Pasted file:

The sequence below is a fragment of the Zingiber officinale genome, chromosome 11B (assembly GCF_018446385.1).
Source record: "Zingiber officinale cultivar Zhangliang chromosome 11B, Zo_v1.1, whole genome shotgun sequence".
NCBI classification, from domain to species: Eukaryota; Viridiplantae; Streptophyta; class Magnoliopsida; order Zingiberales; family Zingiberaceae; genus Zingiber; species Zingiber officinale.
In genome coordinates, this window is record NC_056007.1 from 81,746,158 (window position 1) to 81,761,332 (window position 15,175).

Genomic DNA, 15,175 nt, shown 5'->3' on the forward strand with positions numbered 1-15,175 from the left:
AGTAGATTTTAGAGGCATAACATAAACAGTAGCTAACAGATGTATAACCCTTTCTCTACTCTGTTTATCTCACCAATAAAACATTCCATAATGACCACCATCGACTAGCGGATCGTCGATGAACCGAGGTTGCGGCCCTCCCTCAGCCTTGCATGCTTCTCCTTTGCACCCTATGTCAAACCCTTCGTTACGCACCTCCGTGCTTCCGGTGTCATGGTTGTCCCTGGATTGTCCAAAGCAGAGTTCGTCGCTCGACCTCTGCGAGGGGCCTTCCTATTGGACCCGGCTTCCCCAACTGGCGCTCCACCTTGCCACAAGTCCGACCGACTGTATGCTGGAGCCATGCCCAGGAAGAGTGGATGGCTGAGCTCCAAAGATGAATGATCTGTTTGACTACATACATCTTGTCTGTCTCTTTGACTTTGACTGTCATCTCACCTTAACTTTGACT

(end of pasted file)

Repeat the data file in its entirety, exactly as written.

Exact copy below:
The sequence below is a fragment of the Zingiber officinale genome, chromosome 11B (assembly GCF_018446385.1).
Source record: "Zingiber officinale cultivar Zhangliang chromosome 11B, Zo_v1.1, whole genome shotgun sequence".
NCBI classification, from domain to species: Eukaryota; Viridiplantae; Streptophyta; class Magnoliopsida; order Zingiberales; family Zingiberaceae; genus Zingiber; species Zingiber officinale.
In genome coordinates, this window is record NC_056007.1 from 81,746,158 (window position 1) to 81,761,332 (window position 15,175).

Genomic DNA, 15,175 nt, shown 5'->3' on the forward strand with positions numbered 1-15,175 from the left:
AGTAGATTTTAGAGGCATAACATAAACAGTAGCTAACAGATGTATAACCCTTTCTCTACTCTGTTTATCTCACCAATAAAACATTCCATAATGACCACCATCGACTAGCGGATCGTCGATGAACCGAGGTTGCGGCCCTCCCTCAGCCTTGCATGCTTCTCCTTTGCACCCTATGTCAAACCCTTCGTTACGCACCTCCGTGCTTCCGGTGTCATGGTTGTCCCTGGATTGTCCAAAGCAGAGTTCGTCGCTCGACCTCTGCGAGGGGCCTTCCTATTGGACCCGGCTTCCCCAACTGGCGCTCCACCTTGCCACAAGTCCGACCGACTGTATGCTGGAGCCATGCCCAGGAAGAGTGGATGGCTGAGCTCCAAAGATGAATGATCTGTTTGACTACATACATCTTGTCTGTCTCTTTGACTTTGACTGTCATCTCACCTTAACTTTGACT